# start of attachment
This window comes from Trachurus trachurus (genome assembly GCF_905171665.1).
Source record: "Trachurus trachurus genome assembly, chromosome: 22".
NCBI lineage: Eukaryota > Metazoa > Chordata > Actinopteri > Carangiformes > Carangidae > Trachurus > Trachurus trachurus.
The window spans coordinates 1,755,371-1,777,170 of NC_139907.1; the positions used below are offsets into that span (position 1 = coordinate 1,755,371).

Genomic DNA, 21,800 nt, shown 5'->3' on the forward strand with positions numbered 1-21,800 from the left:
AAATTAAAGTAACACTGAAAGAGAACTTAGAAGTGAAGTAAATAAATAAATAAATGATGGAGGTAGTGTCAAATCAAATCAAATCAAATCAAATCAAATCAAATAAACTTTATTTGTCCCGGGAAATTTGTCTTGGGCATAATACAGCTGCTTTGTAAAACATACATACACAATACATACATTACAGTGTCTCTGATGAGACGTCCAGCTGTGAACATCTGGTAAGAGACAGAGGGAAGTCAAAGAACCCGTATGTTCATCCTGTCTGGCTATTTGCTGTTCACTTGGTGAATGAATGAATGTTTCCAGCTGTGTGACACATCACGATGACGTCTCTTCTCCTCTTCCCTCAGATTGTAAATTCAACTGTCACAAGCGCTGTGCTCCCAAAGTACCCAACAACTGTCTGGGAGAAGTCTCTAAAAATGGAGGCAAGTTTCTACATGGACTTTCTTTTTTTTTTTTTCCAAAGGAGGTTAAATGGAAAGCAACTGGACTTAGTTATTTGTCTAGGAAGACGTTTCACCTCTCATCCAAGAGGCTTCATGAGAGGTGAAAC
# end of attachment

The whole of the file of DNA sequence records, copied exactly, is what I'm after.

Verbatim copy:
This window comes from Trachurus trachurus (genome assembly GCF_905171665.1).
Source record: "Trachurus trachurus genome assembly, chromosome: 22".
NCBI lineage: Eukaryota > Metazoa > Chordata > Actinopteri > Carangiformes > Carangidae > Trachurus > Trachurus trachurus.
The window spans coordinates 1,755,371-1,777,170 of NC_139907.1; the positions used below are offsets into that span (position 1 = coordinate 1,755,371).

Genomic DNA, 21,800 nt, shown 5'->3' on the forward strand with positions numbered 1-21,800 from the left:
AAATTAAAGTAACACTGAAAGAGAACTTAGAAGTGAAGTAAATAAATAAATAAATGATGGAGGTAGTGTCAAATCAAATCAAATCAAATCAAATCAAATCAAATAAACTTTATTTGTCCCGGGAAATTTGTCTTGGGCATAATACAGCTGCTTTGTAAAACATACATACACAATACATACATTACAGTGTCTCTGATGAGACGTCCAGCTGTGAACATCTGGTAAGAGACAGAGGGAAGTCAAAGAACCCGTATGTTCATCCTGTCTGGCTATTTGCTGTTCACTTGGTGAATGAATGAATGTTTCCAGCTGTGTGACACATCACGATGACGTCTCTTCTCCTCTTCCCTCAGATTGTAAATTCAACTGTCACAAGCGCTGTGCTCCCAAAGTACCCAACAACTGTCTGGGAGAAGTCTCTAAAAATGGAGGCAAGTTTCTACATGGACTTTCTTTTTTTTTTTTTCCAAAGGAGGTTAAATGGAAAGCAACTGGACTTAGTTATTTGTCTAGGAAGACGTTTCACCTCTCATCCAAGAGGCTTCATGAGAGGTGAAAC